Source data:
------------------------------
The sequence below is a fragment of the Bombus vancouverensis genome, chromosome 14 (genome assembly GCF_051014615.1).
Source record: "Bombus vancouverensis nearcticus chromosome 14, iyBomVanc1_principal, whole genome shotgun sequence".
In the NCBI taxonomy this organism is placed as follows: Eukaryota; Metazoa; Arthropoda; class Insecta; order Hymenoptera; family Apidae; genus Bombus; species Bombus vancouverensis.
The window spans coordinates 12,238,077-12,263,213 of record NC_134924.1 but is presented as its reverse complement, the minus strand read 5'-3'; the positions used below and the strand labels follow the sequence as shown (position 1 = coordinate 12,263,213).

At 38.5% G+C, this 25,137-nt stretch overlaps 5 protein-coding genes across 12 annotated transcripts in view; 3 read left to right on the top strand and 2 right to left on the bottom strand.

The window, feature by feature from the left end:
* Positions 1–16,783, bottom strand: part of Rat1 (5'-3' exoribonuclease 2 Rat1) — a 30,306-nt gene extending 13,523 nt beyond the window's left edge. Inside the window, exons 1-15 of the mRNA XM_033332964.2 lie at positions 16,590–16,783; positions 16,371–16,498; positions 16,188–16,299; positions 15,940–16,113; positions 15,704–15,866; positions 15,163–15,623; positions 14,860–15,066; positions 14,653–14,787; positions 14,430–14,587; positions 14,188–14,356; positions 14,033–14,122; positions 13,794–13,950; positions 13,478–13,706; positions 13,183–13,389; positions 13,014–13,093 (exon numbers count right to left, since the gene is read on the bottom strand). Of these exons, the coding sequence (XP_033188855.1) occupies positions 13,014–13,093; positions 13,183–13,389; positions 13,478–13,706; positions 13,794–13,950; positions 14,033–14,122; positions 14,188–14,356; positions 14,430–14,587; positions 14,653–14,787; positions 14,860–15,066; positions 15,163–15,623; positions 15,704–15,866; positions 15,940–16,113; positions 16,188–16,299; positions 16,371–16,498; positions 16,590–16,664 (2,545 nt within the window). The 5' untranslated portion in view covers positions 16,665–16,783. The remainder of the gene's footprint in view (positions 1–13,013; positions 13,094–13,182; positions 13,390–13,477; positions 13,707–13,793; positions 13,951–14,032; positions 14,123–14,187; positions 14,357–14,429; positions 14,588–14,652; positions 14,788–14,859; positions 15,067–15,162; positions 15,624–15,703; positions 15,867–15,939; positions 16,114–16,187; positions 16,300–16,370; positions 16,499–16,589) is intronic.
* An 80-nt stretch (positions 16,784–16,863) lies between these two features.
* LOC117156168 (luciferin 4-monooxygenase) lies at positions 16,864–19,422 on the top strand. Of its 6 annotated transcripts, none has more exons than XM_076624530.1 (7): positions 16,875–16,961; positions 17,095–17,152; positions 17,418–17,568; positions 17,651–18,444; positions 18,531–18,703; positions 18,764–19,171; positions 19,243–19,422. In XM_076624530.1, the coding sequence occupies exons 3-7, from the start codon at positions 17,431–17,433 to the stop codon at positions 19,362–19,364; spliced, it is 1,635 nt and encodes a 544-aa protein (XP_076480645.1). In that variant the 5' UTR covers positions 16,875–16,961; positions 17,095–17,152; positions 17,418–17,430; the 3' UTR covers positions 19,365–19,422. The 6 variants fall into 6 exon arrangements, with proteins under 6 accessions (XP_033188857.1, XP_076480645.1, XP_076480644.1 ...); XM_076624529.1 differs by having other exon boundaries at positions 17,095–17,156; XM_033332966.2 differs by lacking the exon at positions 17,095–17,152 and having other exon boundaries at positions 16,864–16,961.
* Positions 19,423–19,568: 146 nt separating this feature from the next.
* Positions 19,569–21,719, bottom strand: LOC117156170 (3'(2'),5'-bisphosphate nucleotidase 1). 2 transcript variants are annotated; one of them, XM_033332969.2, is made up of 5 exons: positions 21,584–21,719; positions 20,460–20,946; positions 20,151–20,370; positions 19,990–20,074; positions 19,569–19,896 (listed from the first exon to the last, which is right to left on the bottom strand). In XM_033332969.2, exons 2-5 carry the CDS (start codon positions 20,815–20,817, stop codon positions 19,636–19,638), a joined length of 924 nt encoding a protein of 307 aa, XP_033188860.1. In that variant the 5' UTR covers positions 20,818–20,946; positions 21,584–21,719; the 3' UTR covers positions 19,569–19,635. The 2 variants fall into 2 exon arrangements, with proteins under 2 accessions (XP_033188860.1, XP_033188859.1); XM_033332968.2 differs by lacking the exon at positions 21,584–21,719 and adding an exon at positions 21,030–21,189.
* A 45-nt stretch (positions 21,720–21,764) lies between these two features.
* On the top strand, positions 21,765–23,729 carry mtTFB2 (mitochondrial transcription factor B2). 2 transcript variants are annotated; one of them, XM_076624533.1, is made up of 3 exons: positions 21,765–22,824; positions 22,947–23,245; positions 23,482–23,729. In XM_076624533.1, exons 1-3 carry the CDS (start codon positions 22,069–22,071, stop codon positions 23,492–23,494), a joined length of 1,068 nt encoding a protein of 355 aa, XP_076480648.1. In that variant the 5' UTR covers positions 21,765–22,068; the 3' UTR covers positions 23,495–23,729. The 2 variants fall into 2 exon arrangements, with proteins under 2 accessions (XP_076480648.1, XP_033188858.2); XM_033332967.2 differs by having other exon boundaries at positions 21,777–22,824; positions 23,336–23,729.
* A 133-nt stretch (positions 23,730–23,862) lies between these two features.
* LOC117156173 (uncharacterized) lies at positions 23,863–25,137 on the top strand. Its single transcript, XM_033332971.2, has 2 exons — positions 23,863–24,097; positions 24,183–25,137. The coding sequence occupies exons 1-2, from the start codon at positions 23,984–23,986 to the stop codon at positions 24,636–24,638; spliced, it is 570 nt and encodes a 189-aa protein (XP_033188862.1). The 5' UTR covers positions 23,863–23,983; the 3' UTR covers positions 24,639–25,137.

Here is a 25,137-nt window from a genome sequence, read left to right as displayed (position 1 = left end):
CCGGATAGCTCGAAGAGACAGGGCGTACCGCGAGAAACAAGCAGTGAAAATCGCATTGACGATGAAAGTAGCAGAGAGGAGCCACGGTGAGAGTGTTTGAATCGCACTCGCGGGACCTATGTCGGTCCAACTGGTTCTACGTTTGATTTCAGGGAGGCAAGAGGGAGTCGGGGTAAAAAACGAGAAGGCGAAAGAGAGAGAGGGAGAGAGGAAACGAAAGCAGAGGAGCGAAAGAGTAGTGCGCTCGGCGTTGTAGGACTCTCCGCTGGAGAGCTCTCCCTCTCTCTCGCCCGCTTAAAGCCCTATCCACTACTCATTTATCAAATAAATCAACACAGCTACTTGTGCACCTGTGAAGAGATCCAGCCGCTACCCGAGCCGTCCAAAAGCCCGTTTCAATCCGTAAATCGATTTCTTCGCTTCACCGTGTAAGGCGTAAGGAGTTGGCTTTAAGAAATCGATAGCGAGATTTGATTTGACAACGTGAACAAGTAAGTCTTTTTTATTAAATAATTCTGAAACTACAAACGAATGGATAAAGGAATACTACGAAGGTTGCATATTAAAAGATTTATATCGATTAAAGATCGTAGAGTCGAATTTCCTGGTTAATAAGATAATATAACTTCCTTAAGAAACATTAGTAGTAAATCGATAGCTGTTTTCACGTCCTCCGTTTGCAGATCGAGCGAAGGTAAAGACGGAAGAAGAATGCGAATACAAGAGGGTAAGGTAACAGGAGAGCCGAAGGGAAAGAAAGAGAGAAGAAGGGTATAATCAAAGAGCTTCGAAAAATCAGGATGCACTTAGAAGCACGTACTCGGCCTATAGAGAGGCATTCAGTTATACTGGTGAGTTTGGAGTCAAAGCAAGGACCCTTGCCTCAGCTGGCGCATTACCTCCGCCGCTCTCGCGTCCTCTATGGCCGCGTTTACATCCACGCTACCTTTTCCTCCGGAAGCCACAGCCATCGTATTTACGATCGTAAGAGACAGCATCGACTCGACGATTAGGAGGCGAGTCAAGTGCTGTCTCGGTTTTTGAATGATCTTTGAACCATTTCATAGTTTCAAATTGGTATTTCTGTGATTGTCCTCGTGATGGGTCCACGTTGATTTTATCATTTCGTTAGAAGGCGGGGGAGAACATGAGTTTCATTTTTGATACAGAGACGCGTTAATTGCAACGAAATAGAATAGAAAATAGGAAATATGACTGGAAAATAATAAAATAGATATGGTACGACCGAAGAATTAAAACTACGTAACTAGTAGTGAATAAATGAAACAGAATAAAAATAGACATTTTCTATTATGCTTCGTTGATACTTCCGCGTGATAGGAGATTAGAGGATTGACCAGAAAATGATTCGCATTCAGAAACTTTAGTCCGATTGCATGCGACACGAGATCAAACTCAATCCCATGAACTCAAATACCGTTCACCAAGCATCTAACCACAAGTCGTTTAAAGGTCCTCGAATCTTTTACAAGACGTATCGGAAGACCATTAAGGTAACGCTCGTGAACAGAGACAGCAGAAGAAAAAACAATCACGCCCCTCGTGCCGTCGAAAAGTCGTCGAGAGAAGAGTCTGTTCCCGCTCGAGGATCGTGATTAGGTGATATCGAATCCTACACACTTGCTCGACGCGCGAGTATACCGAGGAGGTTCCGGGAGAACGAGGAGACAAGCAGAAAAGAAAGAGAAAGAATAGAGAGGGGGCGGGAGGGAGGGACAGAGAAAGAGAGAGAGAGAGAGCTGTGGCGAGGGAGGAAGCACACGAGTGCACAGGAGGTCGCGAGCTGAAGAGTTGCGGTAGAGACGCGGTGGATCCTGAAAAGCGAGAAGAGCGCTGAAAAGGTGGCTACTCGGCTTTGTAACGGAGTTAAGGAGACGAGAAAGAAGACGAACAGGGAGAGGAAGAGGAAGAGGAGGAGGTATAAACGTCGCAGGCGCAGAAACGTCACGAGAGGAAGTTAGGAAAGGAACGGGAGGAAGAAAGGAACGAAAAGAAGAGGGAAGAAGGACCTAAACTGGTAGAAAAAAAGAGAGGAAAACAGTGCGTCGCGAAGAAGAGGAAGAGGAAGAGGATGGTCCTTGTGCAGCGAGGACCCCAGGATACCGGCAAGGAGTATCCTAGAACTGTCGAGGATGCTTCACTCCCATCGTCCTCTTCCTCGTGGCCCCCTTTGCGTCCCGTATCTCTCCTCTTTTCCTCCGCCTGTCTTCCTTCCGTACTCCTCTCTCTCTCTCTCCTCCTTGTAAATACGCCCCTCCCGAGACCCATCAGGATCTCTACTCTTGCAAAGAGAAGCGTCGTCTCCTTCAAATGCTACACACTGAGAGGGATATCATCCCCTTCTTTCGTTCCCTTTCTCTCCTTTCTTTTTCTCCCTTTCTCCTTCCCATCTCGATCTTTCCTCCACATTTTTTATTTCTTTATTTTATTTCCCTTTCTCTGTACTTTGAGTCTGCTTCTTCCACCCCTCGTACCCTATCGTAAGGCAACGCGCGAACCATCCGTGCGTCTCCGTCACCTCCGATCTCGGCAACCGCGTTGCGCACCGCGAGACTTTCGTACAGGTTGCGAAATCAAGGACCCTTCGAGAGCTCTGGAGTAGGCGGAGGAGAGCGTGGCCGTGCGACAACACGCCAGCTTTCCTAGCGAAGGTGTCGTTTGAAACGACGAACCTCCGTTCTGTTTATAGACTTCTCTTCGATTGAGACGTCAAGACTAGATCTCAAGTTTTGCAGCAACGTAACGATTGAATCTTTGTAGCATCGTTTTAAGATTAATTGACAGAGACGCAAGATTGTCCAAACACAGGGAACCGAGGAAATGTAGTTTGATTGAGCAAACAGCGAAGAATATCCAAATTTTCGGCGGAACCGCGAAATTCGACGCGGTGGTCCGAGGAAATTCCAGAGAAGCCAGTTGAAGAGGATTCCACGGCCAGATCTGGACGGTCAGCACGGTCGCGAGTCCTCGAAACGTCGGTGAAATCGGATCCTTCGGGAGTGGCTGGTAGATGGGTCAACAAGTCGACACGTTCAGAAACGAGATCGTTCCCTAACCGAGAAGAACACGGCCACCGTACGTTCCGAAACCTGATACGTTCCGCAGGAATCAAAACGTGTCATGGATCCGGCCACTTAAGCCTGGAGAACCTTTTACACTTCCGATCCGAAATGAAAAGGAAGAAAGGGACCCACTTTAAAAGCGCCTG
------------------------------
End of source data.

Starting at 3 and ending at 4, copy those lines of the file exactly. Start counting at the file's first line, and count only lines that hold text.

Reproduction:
In the NCBI taxonomy this organism is placed as follows: Eukaryota; Metazoa; Arthropoda; class Insecta; order Hymenoptera; family Apidae; genus Bombus; species Bombus vancouverensis.
The window spans coordinates 12,238,077-12,263,213 of record NC_134924.1 but is presented as its reverse complement, the minus strand read 5'-3'; the positions used below and the strand labels follow the sequence as shown (position 1 = coordinate 12,263,213).